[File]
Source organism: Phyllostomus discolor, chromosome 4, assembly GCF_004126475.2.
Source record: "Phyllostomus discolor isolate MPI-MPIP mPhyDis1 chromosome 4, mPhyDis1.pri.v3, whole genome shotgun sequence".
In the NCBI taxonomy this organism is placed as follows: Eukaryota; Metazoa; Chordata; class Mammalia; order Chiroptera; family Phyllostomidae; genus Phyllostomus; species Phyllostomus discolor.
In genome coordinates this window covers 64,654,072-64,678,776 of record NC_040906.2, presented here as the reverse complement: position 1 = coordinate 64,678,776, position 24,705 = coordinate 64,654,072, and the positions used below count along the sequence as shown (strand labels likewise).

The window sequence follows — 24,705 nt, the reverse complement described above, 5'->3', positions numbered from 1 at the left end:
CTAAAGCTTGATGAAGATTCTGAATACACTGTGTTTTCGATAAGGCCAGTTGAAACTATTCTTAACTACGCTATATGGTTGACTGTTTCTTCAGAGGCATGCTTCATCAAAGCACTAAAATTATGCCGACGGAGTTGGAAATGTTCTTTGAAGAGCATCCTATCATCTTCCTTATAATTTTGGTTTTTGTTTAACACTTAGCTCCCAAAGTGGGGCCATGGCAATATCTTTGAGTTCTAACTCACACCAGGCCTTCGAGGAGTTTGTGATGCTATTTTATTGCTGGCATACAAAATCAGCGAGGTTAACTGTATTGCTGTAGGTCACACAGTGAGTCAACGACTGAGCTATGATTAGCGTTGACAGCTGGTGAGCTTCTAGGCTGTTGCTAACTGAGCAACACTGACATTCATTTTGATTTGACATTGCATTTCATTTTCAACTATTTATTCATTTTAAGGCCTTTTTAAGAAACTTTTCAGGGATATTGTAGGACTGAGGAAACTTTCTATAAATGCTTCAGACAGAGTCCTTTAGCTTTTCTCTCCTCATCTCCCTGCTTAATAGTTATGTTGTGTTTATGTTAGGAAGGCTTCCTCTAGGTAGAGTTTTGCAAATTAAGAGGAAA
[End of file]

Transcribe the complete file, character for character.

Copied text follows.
Source organism: Phyllostomus discolor, chromosome 4, assembly GCF_004126475.2.
Source record: "Phyllostomus discolor isolate MPI-MPIP mPhyDis1 chromosome 4, mPhyDis1.pri.v3, whole genome shotgun sequence".
In the NCBI taxonomy this organism is placed as follows: Eukaryota; Metazoa; Chordata; class Mammalia; order Chiroptera; family Phyllostomidae; genus Phyllostomus; species Phyllostomus discolor.
In genome coordinates this window covers 64,654,072-64,678,776 of record NC_040906.2, presented here as the reverse complement: position 1 = coordinate 64,678,776, position 24,705 = coordinate 64,654,072, and the positions used below count along the sequence as shown (strand labels likewise).

The window sequence follows — 24,705 nt, the reverse complement described above, 5'->3', positions numbered from 1 at the left end:
CTAAAGCTTGATGAAGATTCTGAATACACTGTGTTTTCGATAAGGCCAGTTGAAACTATTCTTAACTACGCTATATGGTTGACTGTTTCTTCAGAGGCATGCTTCATCAAAGCACTAAAATTATGCCGACGGAGTTGGAAATGTTCTTTGAAGAGCATCCTATCATCTTCCTTATAATTTTGGTTTTTGTTTAACACTTAGCTCCCAAAGTGGGGCCATGGCAATATCTTTGAGTTCTAACTCACACCAGGCCTTCGAGGAGTTTGTGATGCTATTTTATTGCTGGCATACAAAATCAGCGAGGTTAACTGTATTGCTGTAGGTCACACAGTGAGTCAACGACTGAGCTATGATTAGCGTTGACAGCTGGTGAGCTTCTAGGCTGTTGCTAACTGAGCAACACTGACATTCATTTTGATTTGACATTGCATTTCATTTTCAACTATTTATTCATTTTAAGGCCTTTTTAAGAAACTTTTCAGGGATATTGTAGGACTGAGGAAACTTTCTATAAATGCTTCAGACAGAGTCCTTTAGCTTTTCTCTCCTCATCTCCCTGCTTAATAGTTATGTTGTGTTTATGTTAGGAAGGCTTCCTCTAGGTAGAGTTTTGCAAATTAAGAGGAAA